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NAHBS 2015: CeramicSpeed Prints Out Durability with New Hollow Titanium Pulley Wheels

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ceramic speed titanium 3d printed pulleys (2)

To be honest, derailleur pulleys probably won’t be the first place you turn to remove some weight from your bike. In the case of Ceramicspeed, their bearings will probably make more of a difference than lightening the pulley itself, but fortunately, their latest project isn’t just about weight. Often in order to make derailleur pulleys lighter manufacturers look towards lighter material which typically has a shorter life. The pulleys also usually incorporate holes into the design to remove as much weight as possible. As anyone who has ever ridden a bike in muddy conditions can tell you though, getting your pulleys packed up with mud does your drivetrain zero favors.

What if there was a way to make a lighter pulley, but one that was also more durable? A pulley with a solid exterior that prevented mud build up, and allowed the chain to ride more smoothly over the teeth? That was what Ceramic speed hoped to accomplish and like many manufacturers currently, they decided to look into 3D printing to make it happen…

ceramic speed (10)

Ceramic speed pulley

 

The key to the use of additive manufacturing for the pulleys is that it allows a hollow internal structure, but maintains a solid face externally. The result is the lightest pulley they could make out of solid metal. Even without cutouts and the heavier titanium when compared to their aluminum pulleys, the 3D printed titanium pulleys come in about 10% lighter. Creating the design wasn’t as simple as just printing them out however, as Ceramicspeed worked with the Danish Technological Institute for almost 4 years perfecting the concept.

Shown above, top right, Ceramic Speed is also working on an XX1 version of the 3D Printed pulley wheels which will certainly benefit from a lack of holes for mud to accumulate.

ceramic speed (7)

Outfitted with Ceramicspeed’s best ceramic bearings, the 3D printed pulleys will initially be offered in an extremely limited run of just 10 sets that are compatible with Shimano, SRAM, and Campagnolo in both 10 and 11 speeds. Delivered in an exclusive case and individually numbered, if you want the best you also have to pay for it with retail estimated at $1000 per set. That chunk of change will net you 3 times the life span of a traditional pulley and about 1g less than aluminum per pulley. The “world’s most innovative pulley wheels” are also almost certainly the most expensive.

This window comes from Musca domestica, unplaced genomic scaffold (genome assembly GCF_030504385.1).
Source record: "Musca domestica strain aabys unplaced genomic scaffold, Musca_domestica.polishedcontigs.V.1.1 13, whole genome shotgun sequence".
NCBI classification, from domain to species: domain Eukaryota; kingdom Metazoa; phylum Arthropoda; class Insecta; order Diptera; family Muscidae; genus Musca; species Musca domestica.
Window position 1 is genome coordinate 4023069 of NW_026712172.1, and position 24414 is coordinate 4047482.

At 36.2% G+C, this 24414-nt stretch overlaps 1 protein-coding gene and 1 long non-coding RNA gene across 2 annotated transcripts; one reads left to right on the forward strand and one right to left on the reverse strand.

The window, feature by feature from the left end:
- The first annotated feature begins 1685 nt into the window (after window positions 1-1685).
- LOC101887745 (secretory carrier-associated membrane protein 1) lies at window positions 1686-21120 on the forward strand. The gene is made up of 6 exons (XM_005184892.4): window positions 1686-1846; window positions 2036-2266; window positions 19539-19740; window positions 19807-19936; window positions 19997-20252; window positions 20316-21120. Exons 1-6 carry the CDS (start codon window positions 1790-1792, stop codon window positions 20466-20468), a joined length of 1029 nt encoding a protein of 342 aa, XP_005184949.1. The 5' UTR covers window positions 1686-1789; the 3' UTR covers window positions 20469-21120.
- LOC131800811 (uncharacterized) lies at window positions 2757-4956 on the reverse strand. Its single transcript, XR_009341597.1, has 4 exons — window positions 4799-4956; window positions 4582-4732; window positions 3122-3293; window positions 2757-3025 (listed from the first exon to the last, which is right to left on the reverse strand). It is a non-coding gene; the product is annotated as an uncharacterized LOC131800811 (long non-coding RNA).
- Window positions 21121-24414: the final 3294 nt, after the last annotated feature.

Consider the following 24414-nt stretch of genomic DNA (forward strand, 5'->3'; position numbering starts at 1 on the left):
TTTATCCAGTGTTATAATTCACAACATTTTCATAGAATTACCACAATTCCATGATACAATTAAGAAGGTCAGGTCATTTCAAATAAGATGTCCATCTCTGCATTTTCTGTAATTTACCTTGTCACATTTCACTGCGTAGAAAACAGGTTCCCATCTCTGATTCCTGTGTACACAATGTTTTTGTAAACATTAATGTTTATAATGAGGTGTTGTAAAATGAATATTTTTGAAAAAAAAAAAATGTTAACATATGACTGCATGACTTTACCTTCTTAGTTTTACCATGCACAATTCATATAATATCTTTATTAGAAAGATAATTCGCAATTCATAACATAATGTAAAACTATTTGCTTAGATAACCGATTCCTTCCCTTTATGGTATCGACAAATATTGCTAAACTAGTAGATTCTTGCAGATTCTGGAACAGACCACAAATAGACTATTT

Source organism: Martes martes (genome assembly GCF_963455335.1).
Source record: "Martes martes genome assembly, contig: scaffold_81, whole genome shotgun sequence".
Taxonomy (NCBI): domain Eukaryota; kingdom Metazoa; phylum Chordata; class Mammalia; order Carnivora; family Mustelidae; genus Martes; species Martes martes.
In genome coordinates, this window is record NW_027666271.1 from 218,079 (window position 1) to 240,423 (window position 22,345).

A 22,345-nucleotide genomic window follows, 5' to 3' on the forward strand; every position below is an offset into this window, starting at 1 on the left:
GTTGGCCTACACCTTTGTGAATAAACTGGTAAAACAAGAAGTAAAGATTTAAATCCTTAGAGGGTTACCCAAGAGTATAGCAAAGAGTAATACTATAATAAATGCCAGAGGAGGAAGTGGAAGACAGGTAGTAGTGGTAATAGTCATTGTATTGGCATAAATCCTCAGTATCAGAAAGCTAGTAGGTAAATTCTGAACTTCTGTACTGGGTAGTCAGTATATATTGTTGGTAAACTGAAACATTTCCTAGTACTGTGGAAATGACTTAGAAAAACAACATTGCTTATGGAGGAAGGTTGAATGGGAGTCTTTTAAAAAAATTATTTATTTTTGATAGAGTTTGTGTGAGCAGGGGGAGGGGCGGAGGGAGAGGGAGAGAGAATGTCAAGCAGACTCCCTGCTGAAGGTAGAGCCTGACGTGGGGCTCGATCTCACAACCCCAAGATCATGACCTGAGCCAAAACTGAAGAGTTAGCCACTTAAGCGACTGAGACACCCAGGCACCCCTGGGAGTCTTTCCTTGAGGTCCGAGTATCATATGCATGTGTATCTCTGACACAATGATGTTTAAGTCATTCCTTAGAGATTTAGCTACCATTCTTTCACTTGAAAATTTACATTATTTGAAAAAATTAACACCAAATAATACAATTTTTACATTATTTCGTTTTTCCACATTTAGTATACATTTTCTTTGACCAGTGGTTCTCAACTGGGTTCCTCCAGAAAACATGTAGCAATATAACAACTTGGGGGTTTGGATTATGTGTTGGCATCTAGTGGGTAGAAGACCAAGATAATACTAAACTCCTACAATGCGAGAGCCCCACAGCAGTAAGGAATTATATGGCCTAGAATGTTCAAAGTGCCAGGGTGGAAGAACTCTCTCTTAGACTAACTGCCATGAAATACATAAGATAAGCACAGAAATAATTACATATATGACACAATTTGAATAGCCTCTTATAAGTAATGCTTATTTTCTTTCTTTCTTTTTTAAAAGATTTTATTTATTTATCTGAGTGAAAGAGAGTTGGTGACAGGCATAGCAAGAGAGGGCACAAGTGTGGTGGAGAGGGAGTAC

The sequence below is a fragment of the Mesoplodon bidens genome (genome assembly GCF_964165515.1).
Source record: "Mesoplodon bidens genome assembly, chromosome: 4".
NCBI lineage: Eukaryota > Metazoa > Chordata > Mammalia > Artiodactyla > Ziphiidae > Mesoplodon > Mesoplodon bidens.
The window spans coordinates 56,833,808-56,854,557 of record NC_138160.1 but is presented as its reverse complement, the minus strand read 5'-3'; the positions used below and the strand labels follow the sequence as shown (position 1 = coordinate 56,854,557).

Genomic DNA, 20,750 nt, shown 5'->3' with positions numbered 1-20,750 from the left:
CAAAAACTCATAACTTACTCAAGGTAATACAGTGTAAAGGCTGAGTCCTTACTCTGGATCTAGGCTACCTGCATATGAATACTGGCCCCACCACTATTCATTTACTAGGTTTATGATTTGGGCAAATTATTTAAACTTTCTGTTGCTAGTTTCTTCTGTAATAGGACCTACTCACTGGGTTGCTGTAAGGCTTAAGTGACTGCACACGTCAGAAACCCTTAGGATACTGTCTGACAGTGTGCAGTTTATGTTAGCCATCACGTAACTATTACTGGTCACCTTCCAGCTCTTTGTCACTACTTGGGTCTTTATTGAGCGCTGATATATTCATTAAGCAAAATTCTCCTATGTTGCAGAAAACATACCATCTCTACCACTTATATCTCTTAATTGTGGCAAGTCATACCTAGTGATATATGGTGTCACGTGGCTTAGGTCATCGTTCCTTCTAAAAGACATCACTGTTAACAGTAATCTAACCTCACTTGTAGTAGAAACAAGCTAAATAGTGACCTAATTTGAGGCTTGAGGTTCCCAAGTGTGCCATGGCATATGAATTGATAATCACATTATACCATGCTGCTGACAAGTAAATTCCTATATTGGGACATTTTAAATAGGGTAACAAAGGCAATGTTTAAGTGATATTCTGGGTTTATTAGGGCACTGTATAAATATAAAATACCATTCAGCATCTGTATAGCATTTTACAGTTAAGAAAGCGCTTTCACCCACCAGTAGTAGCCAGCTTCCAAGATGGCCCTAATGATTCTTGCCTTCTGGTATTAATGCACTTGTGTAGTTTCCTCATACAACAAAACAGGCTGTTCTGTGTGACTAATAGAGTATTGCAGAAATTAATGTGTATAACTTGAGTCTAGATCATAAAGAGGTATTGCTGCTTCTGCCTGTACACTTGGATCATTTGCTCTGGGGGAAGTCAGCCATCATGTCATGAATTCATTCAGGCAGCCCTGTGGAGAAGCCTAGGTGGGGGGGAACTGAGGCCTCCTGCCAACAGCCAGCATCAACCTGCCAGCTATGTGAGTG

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Walter
7 years ago

In my experience with X.0-derailleurs, it’s the pulley bearings that wear out first. So I’m not sure how more durable pulley wheels are going to help.

sandballer
sandballer
7 years ago

I’ve got a Schwinn Varsity these would be perfect for.

Pete
Pete
7 years ago

Hopefully they won’t sell any at that price.
Stop The Madness that’s taking over this industry!

Peter
Peter
7 years ago

Man, I’ve bought some ridiculously expensive bike components, but $1000 for a set of pulleys is just out of this world. I wonder if they’ll even sell one set at that price.

Andreas
Andreas
7 years ago

CeramicSpeed is the sponsor for Tinkoff Saxo, but I don’t even think they have these on their bikes…

ascar larkinyar
ascar larkinyar
7 years ago

are they funding the price of the 3d printer with these pulleys?

no way that printing can cost that much.

Tony
Tony
7 years ago

1grm/1$ is a good ratio for saving weight.
1grm/2$ is still ok, but a bit expensive.
1grm/3$ is too much, only for Weigh Weenies.

1grm/500$ is just (deleted)

Dude
Dude
7 years ago

They didn’t make these so they could sell loads of them.

Nick
Nick
7 years ago

Only 3x the life? For that price tag, my grandchild should be able to hand these down to their grandchildren.

Peter
Peter
7 years ago

Well, clearly…

Matt
Matt
7 years ago

Stop complaining about the price these things were not made to be sold on mass and I’m certain they will sell all 10 sets . This is a case of engineers being told, “make something neat” so this is what they came up with.

alistair
alistair
7 years ago

that price has to be an error. there is just no way.

Ventruck
Ventruck
7 years ago